Randy Lundy's dog tags find their way back to Fowler.    From the Fowler Tribune


It started with someone around the world having a love of history.

And ended with a bittersweet reunion for the Lundy family — 43 years later.

That's the path Randy Lundy's U.S. Army dog tags took from Fowler, Colo., in the late 1960s, to the jungles of Vietnam in 1969 where he was killed in action, to a city in Denmark and finally, back to Fowler, Colo., just recently.

Randy Lundy was killed in action Aug. 21, 1969, while serving for the U.S. Army in Vietnam.

Lundy, who was just two months shy of his 21st birthday and less than a month away of ending his tour, died a hero.

His parents, Ray and Eva Lundy, longtime Fowler residents were left to deal with the tragic loss of their eldest son. They rejoiced in his life and mourned his death until their own deaths. Ray passed away in 2000 and Eva in 2010.

Also left behind in 1969 were Randy’s two little brothers — Richard and Roger. Richard (Jocelyn) Lundy lives in Denver and Roger (Annette) Lundy reside in Fowler.

“I was 14 years old at the time," Roger said. "I remember being in class and our good family friend Pee Wee Jones came to the classroom and told me he needed to take me home.

“I could see how losing him affected my folks, it was a tough time for us all,” Roger went on to say.

Randy graduated from Fowler High School in 1966, attended college for one year and was immediately drafted into the Army.

“He spent his R & R, something the Army allotted their soldiers, in Singapore. So when he left home to begin his tour, that was the last time we saw him — that is until they shipped his body home,” Roger said. “Through the years, several of his squad buddies would keep in contact with my mom and dad."

And also with Roger and Richard. Last fall Roger, Annette and some of their children were invited to a squad reunion.

“Of course, it was an emotional time, meeting some of the men Randy served with. I always wondered if he died alone in the jungle, but one of his squad members told me they were with him when he died of a gunshot wound during enemy fire,” said Roger, somberly.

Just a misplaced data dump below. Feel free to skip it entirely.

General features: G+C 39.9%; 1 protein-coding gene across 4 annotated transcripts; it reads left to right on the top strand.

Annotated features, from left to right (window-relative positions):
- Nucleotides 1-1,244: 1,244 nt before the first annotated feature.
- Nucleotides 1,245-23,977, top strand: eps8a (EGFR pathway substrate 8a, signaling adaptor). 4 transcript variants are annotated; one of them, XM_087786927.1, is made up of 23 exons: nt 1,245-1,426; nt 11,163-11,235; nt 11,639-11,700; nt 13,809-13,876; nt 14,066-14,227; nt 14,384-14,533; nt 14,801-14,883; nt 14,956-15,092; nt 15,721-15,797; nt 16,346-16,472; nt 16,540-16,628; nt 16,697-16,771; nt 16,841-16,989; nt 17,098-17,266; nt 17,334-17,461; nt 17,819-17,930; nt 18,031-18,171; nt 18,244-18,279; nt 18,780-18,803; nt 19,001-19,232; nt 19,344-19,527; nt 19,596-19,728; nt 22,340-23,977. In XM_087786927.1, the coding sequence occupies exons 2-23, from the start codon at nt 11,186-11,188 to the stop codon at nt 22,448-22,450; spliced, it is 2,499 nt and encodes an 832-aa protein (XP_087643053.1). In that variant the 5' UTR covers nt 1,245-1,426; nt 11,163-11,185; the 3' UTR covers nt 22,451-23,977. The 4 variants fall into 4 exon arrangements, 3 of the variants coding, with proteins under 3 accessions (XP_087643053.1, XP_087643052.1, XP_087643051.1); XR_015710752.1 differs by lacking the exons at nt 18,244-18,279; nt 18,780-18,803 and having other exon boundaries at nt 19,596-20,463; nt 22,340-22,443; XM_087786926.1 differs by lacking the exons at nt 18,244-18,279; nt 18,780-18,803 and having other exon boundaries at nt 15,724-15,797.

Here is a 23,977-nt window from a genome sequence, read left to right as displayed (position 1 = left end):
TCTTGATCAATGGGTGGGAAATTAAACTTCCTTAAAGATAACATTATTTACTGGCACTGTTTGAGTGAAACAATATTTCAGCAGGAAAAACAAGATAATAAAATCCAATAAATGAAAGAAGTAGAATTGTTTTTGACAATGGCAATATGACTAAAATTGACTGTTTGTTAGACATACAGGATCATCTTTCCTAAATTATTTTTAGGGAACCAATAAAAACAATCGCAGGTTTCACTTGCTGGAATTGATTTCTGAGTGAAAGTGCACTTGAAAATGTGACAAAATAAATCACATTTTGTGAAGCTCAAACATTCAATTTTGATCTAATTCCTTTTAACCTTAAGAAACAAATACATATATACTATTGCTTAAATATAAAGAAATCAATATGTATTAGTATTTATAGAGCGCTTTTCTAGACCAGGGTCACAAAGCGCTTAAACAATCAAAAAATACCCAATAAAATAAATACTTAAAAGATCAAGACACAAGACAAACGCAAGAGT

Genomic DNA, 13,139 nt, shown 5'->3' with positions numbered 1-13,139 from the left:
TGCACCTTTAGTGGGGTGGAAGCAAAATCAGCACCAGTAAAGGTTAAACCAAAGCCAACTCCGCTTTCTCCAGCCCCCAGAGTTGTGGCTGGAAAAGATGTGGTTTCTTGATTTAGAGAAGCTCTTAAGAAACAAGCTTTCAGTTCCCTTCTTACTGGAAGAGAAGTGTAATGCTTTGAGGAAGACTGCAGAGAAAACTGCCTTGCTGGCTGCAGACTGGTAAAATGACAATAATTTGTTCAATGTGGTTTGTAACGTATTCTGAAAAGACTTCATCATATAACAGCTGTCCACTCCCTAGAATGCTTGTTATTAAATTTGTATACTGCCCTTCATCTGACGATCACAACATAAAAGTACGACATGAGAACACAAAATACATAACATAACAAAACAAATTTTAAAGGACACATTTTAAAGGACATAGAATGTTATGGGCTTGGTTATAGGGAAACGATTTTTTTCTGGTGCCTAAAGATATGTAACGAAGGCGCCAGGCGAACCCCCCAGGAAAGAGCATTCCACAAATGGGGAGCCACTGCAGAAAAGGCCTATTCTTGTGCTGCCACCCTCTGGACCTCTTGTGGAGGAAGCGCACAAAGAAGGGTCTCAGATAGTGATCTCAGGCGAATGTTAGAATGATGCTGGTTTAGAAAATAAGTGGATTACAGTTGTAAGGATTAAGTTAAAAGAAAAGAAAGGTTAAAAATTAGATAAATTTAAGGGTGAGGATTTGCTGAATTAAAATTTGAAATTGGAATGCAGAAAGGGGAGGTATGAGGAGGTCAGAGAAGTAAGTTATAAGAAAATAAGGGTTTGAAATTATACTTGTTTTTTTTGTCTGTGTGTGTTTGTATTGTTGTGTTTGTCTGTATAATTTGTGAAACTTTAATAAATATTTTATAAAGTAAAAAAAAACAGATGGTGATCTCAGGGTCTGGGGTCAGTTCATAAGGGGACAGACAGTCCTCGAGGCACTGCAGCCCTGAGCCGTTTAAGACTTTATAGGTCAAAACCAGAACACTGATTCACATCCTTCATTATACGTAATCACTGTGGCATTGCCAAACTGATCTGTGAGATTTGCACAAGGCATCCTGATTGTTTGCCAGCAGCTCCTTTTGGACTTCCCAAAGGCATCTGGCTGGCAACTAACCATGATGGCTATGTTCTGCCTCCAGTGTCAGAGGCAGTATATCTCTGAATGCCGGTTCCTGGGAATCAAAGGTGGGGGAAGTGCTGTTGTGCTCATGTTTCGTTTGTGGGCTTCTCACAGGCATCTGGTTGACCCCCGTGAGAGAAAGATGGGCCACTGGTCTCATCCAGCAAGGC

Randy's memory lives on in his family, but just recently, a series of events brought back a flood of bittersweet emotions.

On Monday, March 12, through a series of emails, Daniel Peters, 24, of Frederiksberg in Denmark, a small country in Scandinavia with about 5.5 million people and about 5,000 miles away from Fowler, began contacting Fowler residents in hopes of finding the Lundy family.

The young man, who wasn't even born during the Vietnam War but has a love of history, had acquired Randy Lundy's dog tags from the jungles of Vietnam.

"I love to study modern war history and I have been collecting German helmets from WWII since I was about 14. A few years back I got more interested in the personal story of the soldier and began to research my items. Then about a year ago I read an article about a Vietnam War veteran being reunited with his dog tag and even though the Vietnam War wasn't in my area of interest at that time, I found the story quite amazing. I took up the subject with a fellow collector who has his way in US items and he knew a local in Vietnam who had some dog tags he had found. So I contacted the local at the beginning of 2012 and bought the dog tags he had, which were only a few and then I began the research. After a month of research and trying to get in touch with the Lundy family, I finally got lucky and got a mail from Roger, Randy's brother," Daniel Peters said in an email.

And he wanted to get them to their final resting place and in the hands of the Lundy family.

"You ask me why I do this and it's quite simple to answer that question — it's the right thing to do. That's it. There's no other explanation. We may come from different parts of the world, but this dog tag belongs to Randy’s family and no one else.

It was obvious that receiving his brothers’ dog tag was very emotional and brought back many memories for the Lundy family.

“It’s so amazing that this was found and returned to us, especially from a young man who lives 5,000 miles away from us and has no connection to our family, that is until now,” Roger said.

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